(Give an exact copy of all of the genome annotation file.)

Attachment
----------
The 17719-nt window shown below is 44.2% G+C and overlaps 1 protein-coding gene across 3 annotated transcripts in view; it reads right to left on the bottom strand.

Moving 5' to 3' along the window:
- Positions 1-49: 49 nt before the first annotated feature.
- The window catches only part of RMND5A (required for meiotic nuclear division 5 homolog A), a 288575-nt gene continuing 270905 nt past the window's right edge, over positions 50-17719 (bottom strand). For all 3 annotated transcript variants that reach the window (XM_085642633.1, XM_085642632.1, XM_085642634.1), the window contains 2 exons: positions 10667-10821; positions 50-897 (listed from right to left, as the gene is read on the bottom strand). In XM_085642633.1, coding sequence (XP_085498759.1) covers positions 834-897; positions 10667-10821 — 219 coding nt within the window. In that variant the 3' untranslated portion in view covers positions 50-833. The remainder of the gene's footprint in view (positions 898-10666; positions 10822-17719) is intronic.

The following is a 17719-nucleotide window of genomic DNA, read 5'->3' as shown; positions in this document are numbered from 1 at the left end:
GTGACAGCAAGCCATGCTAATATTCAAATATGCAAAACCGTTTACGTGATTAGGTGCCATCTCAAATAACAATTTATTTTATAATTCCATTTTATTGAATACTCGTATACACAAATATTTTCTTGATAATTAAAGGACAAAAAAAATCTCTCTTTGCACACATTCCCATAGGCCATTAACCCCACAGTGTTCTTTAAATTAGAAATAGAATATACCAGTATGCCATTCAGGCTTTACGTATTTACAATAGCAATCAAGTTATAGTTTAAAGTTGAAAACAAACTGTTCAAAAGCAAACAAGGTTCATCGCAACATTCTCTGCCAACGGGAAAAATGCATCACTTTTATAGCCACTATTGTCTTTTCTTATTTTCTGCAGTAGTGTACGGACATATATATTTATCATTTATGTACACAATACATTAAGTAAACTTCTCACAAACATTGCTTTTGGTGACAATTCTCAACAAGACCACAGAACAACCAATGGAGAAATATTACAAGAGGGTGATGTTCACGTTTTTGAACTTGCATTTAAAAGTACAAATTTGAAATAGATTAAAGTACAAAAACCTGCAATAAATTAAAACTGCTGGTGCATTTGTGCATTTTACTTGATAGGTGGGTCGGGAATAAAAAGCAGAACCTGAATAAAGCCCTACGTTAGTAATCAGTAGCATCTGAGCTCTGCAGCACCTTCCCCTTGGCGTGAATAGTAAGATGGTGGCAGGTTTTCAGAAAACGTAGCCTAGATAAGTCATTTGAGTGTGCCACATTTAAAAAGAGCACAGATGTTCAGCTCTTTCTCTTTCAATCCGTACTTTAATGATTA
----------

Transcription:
The 17719-nt window shown below is 44.2% G+C and overlaps 1 protein-coding gene across 3 annotated transcripts in view; it reads right to left on the bottom strand.

Moving 5' to 3' along the window:
- Positions 1-49: 49 nt before the first annotated feature.
- The window catches only part of RMND5A (required for meiotic nuclear division 5 homolog A), a 288575-nt gene continuing 270905 nt past the window's right edge, over positions 50-17719 (bottom strand). For all 3 annotated transcript variants that reach the window (XM_085642633.1, XM_085642632.1, XM_085642634.1), the window contains 2 exons: positions 10667-10821; positions 50-897 (listed from right to left, as the gene is read on the bottom strand). In XM_085642633.1, coding sequence (XP_085498759.1) covers positions 834-897; positions 10667-10821 — 219 coding nt within the window. In that variant the 3' untranslated portion in view covers positions 50-833. The remainder of the gene's footprint in view (positions 898-10666; positions 10822-17719) is intronic.

The following is a 17719-nucleotide window of genomic DNA, read 5'->3' as shown; positions in this document are numbered from 1 at the left end:
GTGACAGCAAGCCATGCTAATATTCAAATATGCAAAACCGTTTACGTGATTAGGTGCCATCTCAAATAACAATTTATTTTATAATTCCATTTTATTGAATACTCGTATACACAAATATTTTCTTGATAATTAAAGGACAAAAAAAATCTCTCTTTGCACACATTCCCATAGGCCATTAACCCCACAGTGTTCTTTAAATTAGAAATAGAATATACCAGTATGCCATTCAGGCTTTACGTATTTACAATAGCAATCAAGTTATAGTTTAAAGTTGAAAACAAACTGTTCAAAAGCAAACAAGGTTCATCGCAACATTCTCTGCCAACGGGAAAAATGCATCACTTTTATAGCCACTATTGTCTTTTCTTATTTTCTGCAGTAGTGTACGGACATATATATTTATCATTTATGTACACAATACATTAAGTAAACTTCTCACAAACATTGCTTTTGGTGACAATTCTCAACAAGACCACAGAACAACCAATGGAGAAATATTACAAGAGGGTGATGTTCACGTTTTTGAACTTGCATTTAAAAGTACAAATTTGAAATAGATTAAAGTACAAAAACCTGCAATAAATTAAAACTGCTGGTGCATTTGTGCATTTTACTTGATAGGTGGGTCGGGAATAAAAAGCAGAACCTGAATAAAGCCCTACGTTAGTAATCAGTAGCATCTGAGCTCTGCAGCACCTTCCCCTTGGCGTGAATAGTAAGATGGTGGCAGGTTTTCAGAAAACGTAGCCTAGATAAGTCATTTGAGTGTGCCACATTTAAAAAGAGCACAGATGTTCAGCTCTTTCTCTTTCAATCCGTACTTTAATGATTA